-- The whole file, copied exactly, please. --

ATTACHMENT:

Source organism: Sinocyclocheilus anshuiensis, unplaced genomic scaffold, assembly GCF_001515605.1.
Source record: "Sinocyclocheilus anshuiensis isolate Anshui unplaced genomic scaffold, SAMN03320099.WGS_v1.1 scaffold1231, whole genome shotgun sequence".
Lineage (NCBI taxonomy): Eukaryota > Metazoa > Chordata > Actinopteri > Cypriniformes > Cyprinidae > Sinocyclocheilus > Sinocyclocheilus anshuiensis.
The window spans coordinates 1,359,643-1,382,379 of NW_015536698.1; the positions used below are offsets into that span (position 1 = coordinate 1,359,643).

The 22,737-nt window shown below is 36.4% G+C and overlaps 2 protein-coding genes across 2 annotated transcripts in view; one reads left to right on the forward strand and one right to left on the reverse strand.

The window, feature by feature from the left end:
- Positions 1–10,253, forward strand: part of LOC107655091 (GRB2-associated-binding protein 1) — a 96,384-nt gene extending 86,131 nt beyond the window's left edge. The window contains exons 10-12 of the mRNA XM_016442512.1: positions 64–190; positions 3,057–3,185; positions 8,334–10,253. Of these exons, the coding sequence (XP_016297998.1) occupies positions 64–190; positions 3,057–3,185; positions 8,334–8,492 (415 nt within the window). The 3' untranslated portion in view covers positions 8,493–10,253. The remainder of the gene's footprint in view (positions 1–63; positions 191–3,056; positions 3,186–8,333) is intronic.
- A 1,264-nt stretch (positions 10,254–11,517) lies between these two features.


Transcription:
Source organism: Sinocyclocheilus anshuiensis, unplaced genomic scaffold, assembly GCF_001515605.1.
Source record: "Sinocyclocheilus anshuiensis isolate Anshui unplaced genomic scaffold, SAMN03320099.WGS_v1.1 scaffold1231, whole genome shotgun sequence".
Lineage (NCBI taxonomy): Eukaryota > Metazoa > Chordata > Actinopteri > Cypriniformes > Cyprinidae > Sinocyclocheilus > Sinocyclocheilus anshuiensis.
The window spans coordinates 1,359,643-1,382,379 of NW_015536698.1; the positions used below are offsets into that span (position 1 = coordinate 1,359,643).

The 22,737-nt window shown below is 36.4% G+C and overlaps 2 protein-coding genes across 2 annotated transcripts in view; one reads left to right on the forward strand and one right to left on the reverse strand.

The window, feature by feature from the left end:
- Positions 1–10,253, forward strand: part of LOC107655091 (GRB2-associated-binding protein 1) — a 96,384-nt gene extending 86,131 nt beyond the window's left edge. The window contains exons 10-12 of the mRNA XM_016442512.1: positions 64–190; positions 3,057–3,185; positions 8,334–10,253. Of these exons, the coding sequence (XP_016297998.1) occupies positions 64–190; positions 3,057–3,185; positions 8,334–8,492 (415 nt within the window). The 3' untranslated portion in view covers positions 8,493–10,253. The remainder of the gene's footprint in view (positions 1–63; positions 191–3,056; positions 3,186–8,333) is intronic.
- A 1,264-nt stretch (positions 10,254–11,517) lies between these two features.